Out on a fishing trip, a child gets a fishhook jammed into a hand.
What to do?
On the sandlot, playing catcher, another gets knocked in the head by a swinging batter and is out cold.
What to do?
A third exuberant over a holiday feast, gobbles too quickly and is left choking.
What to do?
The problem has been that people who aren't medically sophisticated until very recently just didn't know what to do. There was no booook that could be turned to that wasn't designed to accompany some kind of first aid or life-saving course. Even then the print was compact and in the flush of the emergency, few adults had the leisure to scan the table of contents.
So parents and other adults, faced with a childhood emergency resorted most often to "scoop and run" syndrome, according to Paul A Cirincione.
"They want to pick up the child and go seek help, or they just sit there and watch the whole thing go sour." he says. "The most important thing in an emergency is not to do any harm and moving a child, even to make him or her more comfortable, often is damaging."
To educate parents and prevent the panic reaction. Cirincione and a team of people have put together a magazine-sized paperback entitled. "A Sigh of Relief the First-Aid Handbook for Childhood Emergencies."
In Washington recently to promote the book, Cirincione, who is the book's research director, explained how it had come into being.
"Martin Green, the producer of the book was faced with his own child choking to death. He just happened to have pinned to a bulletin board in his home the latest technique successsfully and that got him to thinking about where a parent could find emergency information on children's accidents.
"The notion (for the book) grew out of this even. Martin decided to put together a production team for the book thaaht would essentially be a graphic presentation of what to do in emergencies."
The book, which is color-coded to emergencies, has large type and pictures which, in two-page demonstration spreads, show the step-by-step response to children's accidents. It is divided into two sections - one dealing with the prevention of accidents the second half with emergency procedures after an accident has occured.
"The book is not intended as a substitute for a doctor," says Cirincione, "but it does operate on the 'worst assumption' theory that no docttor is available and that the parent must act."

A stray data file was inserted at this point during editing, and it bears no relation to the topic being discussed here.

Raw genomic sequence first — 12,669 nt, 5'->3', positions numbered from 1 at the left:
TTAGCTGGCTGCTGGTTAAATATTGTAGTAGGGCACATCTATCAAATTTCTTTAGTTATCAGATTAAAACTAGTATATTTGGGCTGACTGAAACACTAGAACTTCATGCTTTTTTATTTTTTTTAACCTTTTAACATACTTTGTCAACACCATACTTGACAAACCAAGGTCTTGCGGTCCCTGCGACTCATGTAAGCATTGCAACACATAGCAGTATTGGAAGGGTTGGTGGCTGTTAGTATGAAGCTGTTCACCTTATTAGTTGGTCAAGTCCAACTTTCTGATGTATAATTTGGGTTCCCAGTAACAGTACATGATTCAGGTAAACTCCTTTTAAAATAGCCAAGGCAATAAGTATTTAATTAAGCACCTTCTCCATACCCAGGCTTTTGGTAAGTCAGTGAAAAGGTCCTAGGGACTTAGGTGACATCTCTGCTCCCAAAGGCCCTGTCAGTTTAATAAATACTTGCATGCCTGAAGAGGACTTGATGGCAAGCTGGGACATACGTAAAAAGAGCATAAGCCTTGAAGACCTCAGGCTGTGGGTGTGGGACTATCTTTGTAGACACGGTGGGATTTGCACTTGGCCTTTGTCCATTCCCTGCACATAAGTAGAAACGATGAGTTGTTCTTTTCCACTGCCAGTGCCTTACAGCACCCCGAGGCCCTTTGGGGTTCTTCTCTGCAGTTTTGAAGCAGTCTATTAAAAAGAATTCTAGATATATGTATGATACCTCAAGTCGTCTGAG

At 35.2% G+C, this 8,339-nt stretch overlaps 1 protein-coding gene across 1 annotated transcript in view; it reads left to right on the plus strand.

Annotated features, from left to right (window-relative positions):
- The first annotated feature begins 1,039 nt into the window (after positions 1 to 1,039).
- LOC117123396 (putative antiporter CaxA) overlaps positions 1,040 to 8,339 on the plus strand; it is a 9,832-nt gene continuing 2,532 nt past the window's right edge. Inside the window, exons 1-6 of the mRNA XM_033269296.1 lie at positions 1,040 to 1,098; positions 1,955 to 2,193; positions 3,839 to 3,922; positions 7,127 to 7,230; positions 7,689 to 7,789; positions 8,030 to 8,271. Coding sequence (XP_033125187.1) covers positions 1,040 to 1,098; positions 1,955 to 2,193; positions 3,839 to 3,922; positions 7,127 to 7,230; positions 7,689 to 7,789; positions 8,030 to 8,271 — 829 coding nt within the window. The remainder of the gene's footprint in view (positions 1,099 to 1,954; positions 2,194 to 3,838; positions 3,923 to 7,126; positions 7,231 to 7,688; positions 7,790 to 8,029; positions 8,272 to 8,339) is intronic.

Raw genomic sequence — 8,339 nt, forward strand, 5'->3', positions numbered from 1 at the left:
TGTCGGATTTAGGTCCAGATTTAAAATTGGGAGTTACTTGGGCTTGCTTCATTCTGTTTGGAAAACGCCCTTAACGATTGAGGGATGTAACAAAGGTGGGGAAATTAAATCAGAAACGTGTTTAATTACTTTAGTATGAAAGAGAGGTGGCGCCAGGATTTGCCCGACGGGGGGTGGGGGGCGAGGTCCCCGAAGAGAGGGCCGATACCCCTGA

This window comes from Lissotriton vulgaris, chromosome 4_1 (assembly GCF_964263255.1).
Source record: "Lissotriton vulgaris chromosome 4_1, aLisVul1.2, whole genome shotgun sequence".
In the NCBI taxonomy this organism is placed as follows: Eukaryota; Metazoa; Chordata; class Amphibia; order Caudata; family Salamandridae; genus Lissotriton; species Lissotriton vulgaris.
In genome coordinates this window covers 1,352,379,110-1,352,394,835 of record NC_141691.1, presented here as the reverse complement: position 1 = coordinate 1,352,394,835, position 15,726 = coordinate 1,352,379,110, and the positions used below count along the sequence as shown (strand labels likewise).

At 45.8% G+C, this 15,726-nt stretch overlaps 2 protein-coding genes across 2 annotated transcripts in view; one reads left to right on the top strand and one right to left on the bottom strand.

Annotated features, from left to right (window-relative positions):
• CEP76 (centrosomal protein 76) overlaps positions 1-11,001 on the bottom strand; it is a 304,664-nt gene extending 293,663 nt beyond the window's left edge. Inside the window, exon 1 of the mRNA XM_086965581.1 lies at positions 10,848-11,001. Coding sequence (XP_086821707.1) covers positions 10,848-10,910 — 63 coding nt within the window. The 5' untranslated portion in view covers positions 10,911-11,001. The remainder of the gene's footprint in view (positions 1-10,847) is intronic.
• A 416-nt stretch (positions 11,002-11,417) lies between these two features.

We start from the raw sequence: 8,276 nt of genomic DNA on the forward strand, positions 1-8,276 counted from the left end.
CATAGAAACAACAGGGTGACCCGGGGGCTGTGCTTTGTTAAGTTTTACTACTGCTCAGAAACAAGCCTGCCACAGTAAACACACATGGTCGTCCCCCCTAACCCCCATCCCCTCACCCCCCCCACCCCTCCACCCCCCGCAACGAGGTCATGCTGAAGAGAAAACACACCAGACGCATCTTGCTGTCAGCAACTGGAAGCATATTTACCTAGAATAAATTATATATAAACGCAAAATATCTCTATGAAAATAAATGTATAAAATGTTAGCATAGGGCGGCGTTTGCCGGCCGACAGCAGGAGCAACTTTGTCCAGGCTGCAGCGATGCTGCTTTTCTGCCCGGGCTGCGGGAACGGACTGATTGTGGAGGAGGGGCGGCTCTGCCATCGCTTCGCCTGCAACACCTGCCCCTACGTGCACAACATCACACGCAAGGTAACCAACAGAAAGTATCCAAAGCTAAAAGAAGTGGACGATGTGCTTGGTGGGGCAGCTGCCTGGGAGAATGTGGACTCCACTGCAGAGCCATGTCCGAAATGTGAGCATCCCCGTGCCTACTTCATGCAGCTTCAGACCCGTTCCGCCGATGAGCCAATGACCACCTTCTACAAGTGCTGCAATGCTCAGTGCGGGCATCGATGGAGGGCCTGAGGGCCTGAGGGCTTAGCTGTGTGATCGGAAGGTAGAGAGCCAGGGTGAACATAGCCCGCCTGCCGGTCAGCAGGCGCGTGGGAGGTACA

In the book's section on "Fever," for example, the first thing a parent is told is to call the doctor. The parent is advised not to use medication, enemas, alcohol or ice-water rubs unless the doctor advises these procedures. If, however, the child's fever has reached 103 degrees Fahrenheit, and the doctor can't be reached, the parent is given a step-by-step procedure for cooling the child down in cool, not cold water.
"The procedures are very simple," says Cirincione. "Some of them can even be used by children on adults. The important thing in any emergency is calmness and access to the proper information.
That is one reason, he says, that the book is designed so that it can be propped up and oused at the scene of an emergency. In addition, the book, which is designed to cover childhood emergencies from birth to "an indefinite point of adulthood," also includes a section which can be used to hold the personal medical history of a child.
"These pages can be photocopied and given to the child's grandparents a daycare center, or the babysitter," says Cirincione, who has a 20-month old daughter. And this information is especially important when the child is between the ages of birth and 20 months, he says.
"Any accident to a child at that age smotherings, falls, electric shock, or ingestion of poison - are complicated." says Cirincione, "because the child can't tell you what's wrong."
Circinione says that the book was put together with information and comments from the American National Red Cross, Boston Children's Medical Center, the National Safety Council and the National Clearing hosue for Poison Control Centers.
Outside such standard emergencies as bites, stings, chest injuries, frostbite, sprains and strains and transporting the injured, the book also includes a color section on drug identifcation, a contemporary emergency that many parents are unfortunately being confronted with handling with increasing frequency.